The inaugural Milan Image Art & Design Fair in Singapore is hoping to attract a new collector base in Asia, with a mix of photography and design. “We think 30- to 40-year-old professionals who are starting to have the money to invest in art — and are happy to do so — can get a chance to start a collection without investing too much money: at our fair, prices start at around $5,000 and rise up to $50,000,” explained Lorenza Castelli, director of the MIA&D Fair.
Running October 24‑26, the fair will present 50 booths, with 60% of the galleries coming from Europe and the rest from Russia and Asia (including five from Singapore).
This is the first international edition of the Milan Image Art Fair and while the larger fair in Milan, which had 150 exhibitors this year, has each booth dedicated to a single artist, the Singapore edition is allowing participants to include several artists. “We feel that there is still a lot of education to be done for photography, hence our single artist per booth format [in Milan], it’s quite educational for the public. But I think that for a first edition it would be risky for the galleries to only present one artist, if they don’t get the right artist. That said, we’ve asked the exhibitors to keep to a small number of artists so for a smaller booth of 12 sq. m, they will only present two artists, for the bigger booths up to five. About 10 galleries have decided to present just one artist,” Castelli said.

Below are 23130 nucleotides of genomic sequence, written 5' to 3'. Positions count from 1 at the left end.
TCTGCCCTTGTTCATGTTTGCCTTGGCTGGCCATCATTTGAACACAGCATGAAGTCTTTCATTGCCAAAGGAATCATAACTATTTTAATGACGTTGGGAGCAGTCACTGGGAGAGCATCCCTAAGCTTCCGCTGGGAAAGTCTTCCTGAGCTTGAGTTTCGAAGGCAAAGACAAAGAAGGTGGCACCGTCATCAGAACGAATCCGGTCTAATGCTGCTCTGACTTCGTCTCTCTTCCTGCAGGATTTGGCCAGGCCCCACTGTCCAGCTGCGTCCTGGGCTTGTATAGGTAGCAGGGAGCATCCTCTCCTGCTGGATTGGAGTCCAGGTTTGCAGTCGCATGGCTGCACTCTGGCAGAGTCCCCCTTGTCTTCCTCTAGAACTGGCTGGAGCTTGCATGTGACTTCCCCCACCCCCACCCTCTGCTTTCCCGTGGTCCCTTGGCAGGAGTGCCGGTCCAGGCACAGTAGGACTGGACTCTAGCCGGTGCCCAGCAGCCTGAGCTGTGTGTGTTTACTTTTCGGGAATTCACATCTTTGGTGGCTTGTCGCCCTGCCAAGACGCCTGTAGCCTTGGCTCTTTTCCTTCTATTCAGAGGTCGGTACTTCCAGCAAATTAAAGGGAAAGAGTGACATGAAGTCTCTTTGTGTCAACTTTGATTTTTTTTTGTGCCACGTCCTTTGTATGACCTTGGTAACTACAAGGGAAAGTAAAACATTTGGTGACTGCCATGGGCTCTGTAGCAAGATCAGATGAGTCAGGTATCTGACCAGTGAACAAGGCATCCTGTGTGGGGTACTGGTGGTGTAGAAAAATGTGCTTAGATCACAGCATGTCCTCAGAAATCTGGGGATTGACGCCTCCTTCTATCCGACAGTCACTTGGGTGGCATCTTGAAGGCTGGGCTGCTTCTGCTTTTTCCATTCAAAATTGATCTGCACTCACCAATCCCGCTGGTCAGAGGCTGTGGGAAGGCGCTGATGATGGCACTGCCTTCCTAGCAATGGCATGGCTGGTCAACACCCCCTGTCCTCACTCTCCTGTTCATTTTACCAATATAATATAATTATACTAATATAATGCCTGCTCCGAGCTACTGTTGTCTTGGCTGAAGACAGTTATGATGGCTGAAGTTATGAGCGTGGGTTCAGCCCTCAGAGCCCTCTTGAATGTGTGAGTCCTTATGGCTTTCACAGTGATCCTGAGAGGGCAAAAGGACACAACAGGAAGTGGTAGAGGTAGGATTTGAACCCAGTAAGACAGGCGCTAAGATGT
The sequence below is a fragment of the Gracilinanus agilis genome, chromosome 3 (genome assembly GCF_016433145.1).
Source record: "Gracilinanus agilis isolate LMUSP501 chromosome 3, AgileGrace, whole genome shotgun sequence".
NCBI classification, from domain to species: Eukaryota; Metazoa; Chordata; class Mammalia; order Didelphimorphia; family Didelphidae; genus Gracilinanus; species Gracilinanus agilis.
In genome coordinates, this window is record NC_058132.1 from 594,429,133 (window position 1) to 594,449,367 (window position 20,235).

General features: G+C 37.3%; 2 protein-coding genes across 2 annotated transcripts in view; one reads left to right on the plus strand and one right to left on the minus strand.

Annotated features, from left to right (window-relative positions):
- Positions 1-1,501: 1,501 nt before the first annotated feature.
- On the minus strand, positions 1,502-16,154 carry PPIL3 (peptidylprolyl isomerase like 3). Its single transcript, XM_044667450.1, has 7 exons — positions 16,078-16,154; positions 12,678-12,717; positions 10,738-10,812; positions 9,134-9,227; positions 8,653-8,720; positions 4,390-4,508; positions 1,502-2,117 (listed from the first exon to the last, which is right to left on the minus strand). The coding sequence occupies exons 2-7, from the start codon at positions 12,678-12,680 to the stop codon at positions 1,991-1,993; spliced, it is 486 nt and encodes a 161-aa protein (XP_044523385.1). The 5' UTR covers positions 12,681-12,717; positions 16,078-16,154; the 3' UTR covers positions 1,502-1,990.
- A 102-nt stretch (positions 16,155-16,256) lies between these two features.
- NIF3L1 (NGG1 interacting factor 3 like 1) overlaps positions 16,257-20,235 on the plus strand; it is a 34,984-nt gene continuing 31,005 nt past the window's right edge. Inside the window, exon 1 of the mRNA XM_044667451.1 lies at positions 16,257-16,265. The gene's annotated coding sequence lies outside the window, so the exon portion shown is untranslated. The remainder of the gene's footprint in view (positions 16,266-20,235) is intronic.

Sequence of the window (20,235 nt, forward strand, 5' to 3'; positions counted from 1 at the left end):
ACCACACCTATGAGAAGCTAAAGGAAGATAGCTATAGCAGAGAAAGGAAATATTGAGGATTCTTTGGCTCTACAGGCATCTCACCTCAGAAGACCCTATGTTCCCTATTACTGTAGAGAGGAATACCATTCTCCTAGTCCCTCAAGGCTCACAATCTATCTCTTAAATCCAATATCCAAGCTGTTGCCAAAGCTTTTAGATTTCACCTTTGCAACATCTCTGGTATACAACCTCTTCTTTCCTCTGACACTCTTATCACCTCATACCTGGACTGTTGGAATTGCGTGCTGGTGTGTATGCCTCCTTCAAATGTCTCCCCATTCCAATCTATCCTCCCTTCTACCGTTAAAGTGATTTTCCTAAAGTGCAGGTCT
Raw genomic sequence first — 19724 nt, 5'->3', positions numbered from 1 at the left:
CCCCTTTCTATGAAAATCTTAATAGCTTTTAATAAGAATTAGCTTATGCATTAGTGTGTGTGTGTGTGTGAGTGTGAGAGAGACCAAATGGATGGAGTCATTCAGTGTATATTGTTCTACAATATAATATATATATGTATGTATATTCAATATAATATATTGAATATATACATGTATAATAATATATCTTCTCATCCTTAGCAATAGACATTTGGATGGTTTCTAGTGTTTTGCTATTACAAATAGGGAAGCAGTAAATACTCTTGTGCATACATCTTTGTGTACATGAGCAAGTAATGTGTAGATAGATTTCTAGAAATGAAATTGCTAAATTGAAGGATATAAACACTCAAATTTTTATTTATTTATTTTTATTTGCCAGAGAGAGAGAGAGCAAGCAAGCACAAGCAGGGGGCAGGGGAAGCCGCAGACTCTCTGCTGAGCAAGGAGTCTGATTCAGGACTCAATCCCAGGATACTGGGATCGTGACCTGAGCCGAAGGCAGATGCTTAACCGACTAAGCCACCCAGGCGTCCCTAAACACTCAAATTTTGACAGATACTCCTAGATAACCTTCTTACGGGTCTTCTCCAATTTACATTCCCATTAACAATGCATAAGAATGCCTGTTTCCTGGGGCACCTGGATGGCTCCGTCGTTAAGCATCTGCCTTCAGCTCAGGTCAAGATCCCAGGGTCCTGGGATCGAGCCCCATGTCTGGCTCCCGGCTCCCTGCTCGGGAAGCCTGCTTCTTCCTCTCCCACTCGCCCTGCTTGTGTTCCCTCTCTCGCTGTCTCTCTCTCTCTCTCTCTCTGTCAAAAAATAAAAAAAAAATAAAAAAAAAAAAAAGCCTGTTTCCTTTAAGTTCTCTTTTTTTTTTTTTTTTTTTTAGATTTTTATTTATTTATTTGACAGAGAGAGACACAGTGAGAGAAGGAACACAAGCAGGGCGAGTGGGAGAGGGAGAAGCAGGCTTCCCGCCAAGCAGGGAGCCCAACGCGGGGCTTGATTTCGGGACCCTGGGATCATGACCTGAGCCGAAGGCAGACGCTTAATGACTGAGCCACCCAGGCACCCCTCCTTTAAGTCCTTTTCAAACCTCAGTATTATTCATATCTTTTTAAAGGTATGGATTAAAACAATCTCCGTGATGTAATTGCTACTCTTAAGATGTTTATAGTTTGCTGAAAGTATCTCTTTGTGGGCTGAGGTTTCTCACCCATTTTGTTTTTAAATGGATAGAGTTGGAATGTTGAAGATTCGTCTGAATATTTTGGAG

Another novelty for the Singapore fair will be the presentation of collectable design furniture along with photography, offered at six booths, “to help contextualize both,” Castelli said. “When Maison&Object came here earlier this year it was a big message for the market that interest in design is rising. In Milan, I don’t see the point of including design, but here I think it will interest collectors,” she added.
The fair is supporting a platform dedicated to Mekong artists with an exhibition curated by Loredana Pazzini-Paracciani around the theme of “Water: Lifeline.” The exhibition will present works for sale by Piayatat Hemmatat and Supaparinya Sutthirat from Thailand, Nge Lay from Myanmar, and Thao Nguyen Phan from Vietnam, Bounpaul Phothyzan from Laos from Thailand, and Lim Sokchanlina and Anida Yoeu Ali from Cambodia.
Castelli said Singapore was chosen over Hong Kong, because it was easier to find exhibition space in Singapore but also noted Hong Kong’s art fair calendar is already quite crowded. “We also believe Chinese collectors are more likely to focus on Chinese art, while in Singapore collectors are more open minded to international art — not that Hong Kong is not open minded, but I think here would be easier.” she added.
The fair will be held in conjunction with the Singapore International Photography Festival, organized by 2902 Gallery, which is also participating in MIA&D.